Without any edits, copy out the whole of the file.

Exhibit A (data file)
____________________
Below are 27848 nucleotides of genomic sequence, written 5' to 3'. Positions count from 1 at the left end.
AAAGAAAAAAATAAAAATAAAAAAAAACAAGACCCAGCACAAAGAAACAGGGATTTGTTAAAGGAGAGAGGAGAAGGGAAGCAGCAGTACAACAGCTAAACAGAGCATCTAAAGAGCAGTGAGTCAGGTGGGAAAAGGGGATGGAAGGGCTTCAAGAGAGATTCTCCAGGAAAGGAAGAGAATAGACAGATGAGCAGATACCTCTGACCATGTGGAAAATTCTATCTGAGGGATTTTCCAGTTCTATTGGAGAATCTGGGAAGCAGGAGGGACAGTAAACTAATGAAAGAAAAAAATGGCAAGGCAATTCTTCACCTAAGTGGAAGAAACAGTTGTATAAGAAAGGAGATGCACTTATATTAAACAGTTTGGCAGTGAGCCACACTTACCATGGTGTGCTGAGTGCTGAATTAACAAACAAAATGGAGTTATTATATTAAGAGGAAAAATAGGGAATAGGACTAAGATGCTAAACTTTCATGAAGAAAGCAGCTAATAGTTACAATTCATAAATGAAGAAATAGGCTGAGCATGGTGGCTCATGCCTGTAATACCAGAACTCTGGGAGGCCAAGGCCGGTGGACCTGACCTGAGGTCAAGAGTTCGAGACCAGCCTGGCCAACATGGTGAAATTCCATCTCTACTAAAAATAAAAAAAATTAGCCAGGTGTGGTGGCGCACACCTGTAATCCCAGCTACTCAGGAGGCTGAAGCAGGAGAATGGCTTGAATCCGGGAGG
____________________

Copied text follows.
Below are 27848 nucleotides of genomic sequence, written 5' to 3'. Positions count from 1 at the left end.
AAAGAAAAAAATAAAAATAAAAAAAAACAAGACCCAGCACAAAGAAACAGGGATTTGTTAAAGGAGAGAGGAGAAGGGAAGCAGCAGTACAACAGCTAAACAGAGCATCTAAAGAGCAGTGAGTCAGGTGGGAAAAGGGGATGGAAGGGCTTCAAGAGAGATTCTCCAGGAAAGGAAGAGAATAGACAGATGAGCAGATACCTCTGACCATGTGGAAAATTCTATCTGAGGGATTTTCCAGTTCTATTGGAGAATCTGGGAAGCAGGAGGGACAGTAAACTAATGAAAGAAAAAAATGGCAAGGCAATTCTTCACCTAAGTGGAAGAAACAGTTGTATAAGAAAGGAGATGCACTTATATTAAACAGTTTGGCAGTGAGCCACACTTACCATGGTGTGCTGAGTGCTGAATTAACAAACAAAATGGAGTTATTATATTAAGAGGAAAAATAGGGAATAGGACTAAGATGCTAAACTTTCATGAAGAAAGCAGCTAATAGTTACAATTCATAAATGAAGAAATAGGCTGAGCATGGTGGCTCATGCCTGTAATACCAGAACTCTGGGAGGCCAAGGCCGGTGGACCTGACCTGAGGTCAAGAGTTCGAGACCAGCCTGGCCAACATGGTGAAATTCCATCTCTACTAAAAATAAAAAAAATTAGCCAGGTGTGGTGGCGCACACCTGTAATCCCAGCTACTCAGGAGGCTGAAGCAGGAGAATGGCTTGAATCCGGGAGG